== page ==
The goose population at Karrak Lake has been monitored annually since 1993 (Alisauskas et al. 2012 Alisauskas R.T. , Leafloor J.O. & Kellett D.K. 2012 . Population status of midcontinent lesser snow geese and Ross’s geese following special conservation measures . In J.O. Leafloor et al. (eds.): Evaluation of special management measures for midcontinent lesser snow geese and Ross’s geese . Pp. 132 – 177 . Washington, DC : US Fish and Wildlife Service /Ottawa: Canadian Wildlife Service.   [Google Scholar] ; Wilson et al. 2015 Wilson S. , Alisauskas R.T. & Kellett D.K. 2015 . Factors influencing emigration of Ross’s and snow geese from an Arctic breeding area . Journal of Wildlife Management 80, 117 – 126 .   [Google Scholar] ). In brief, the monitoring is based on sample plots distributed systematically throughout the colony that provide estimates of clutch size and the number of geese that started to nest in each year (Alisauskas et al. 2012 Alisauskas R.T. , Leafloor J.O. & Kellett D.K. 2012 . Population status of midcontinent lesser snow geese and Ross’s geese following special conservation measures . In J.O. Leafloor et al. (eds.): Evaluation of special management measures for midcontinent lesser snow geese and Ross’s geese . Pp. 132 – 177 . Washington, DC : US Fish and Wildlife Service /Ottawa: Canadian Wildlife Service.   [Google Scholar] ); geese that attempted to nest included birds that constructed a nest but may not have successfully completed egg laying or hatching. Ross’s and snow geese were distinguished by the size of their eggs, which allows for estimation of the abundance of each species (Alisauskas et al. 1998 Alisauskas R.T. , Slattery S.M. , Ryder J.P. , Gloutney M.L. , Afton A.D. , Kerbes R.H. & McLandress M.R. 1998 . Discrimination of Ross’s and lesser snow goose eggs . Journal of Field Ornithology 69, 647 – 653 .   [Google Scholar] ).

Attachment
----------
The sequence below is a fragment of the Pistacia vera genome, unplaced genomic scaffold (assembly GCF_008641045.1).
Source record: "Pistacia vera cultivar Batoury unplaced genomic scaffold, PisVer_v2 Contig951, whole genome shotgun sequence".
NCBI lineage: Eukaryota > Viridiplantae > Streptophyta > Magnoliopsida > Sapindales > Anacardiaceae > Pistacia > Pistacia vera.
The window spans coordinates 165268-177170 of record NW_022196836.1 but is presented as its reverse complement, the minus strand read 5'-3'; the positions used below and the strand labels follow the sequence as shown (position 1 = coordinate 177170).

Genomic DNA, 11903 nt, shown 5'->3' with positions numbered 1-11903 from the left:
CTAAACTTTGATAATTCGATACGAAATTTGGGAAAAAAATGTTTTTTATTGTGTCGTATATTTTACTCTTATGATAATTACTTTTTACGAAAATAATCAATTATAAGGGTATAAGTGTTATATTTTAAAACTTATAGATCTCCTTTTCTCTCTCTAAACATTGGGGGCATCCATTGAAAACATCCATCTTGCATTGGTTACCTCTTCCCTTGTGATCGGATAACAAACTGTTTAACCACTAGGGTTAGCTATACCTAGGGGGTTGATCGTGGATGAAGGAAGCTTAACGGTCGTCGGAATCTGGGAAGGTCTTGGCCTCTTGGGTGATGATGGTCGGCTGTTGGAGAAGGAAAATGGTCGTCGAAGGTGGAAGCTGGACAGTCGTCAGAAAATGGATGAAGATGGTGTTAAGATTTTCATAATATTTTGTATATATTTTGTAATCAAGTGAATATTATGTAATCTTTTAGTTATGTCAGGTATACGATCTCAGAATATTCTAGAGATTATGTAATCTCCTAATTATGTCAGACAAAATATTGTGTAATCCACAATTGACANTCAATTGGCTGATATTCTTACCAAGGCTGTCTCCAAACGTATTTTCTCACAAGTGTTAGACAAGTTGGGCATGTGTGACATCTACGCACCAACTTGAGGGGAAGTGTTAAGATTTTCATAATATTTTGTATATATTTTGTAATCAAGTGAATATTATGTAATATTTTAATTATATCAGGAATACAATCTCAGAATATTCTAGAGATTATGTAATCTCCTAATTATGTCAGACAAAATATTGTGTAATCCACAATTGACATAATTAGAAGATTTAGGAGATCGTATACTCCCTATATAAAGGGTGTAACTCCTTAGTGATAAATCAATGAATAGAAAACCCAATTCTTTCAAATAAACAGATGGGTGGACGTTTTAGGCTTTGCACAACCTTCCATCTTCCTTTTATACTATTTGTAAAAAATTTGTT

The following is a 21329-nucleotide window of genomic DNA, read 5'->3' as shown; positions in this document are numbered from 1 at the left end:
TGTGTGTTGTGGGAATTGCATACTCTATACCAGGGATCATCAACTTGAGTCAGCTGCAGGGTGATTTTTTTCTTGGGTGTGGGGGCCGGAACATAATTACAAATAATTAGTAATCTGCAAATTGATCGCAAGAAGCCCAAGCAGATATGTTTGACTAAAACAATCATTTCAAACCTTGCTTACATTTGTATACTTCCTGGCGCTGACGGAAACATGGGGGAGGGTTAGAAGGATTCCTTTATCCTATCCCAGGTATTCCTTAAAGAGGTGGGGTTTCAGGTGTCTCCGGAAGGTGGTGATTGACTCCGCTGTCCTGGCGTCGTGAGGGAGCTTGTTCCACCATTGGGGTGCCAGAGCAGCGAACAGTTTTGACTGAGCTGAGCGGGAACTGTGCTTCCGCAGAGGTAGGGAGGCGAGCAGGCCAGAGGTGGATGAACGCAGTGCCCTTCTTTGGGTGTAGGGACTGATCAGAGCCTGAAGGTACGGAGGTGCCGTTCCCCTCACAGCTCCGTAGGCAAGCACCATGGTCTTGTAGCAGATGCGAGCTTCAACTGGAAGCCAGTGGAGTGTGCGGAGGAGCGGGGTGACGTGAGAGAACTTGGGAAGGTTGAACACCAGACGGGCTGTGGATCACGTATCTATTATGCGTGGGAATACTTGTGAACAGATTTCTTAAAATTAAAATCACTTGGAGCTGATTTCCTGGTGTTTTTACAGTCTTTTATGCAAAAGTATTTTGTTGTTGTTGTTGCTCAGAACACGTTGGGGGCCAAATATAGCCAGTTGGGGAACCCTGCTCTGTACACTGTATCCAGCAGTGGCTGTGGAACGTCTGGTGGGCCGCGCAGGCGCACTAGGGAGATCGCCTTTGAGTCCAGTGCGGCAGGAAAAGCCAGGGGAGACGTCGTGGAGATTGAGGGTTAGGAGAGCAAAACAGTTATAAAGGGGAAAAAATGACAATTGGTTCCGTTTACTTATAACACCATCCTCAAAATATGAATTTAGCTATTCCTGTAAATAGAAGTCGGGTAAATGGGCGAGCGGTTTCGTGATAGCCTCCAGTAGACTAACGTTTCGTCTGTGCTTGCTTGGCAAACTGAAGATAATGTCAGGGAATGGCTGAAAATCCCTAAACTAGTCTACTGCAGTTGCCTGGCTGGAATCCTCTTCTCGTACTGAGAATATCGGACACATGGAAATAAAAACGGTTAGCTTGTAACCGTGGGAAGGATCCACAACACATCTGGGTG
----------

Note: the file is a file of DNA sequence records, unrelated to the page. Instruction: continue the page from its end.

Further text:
Small mammals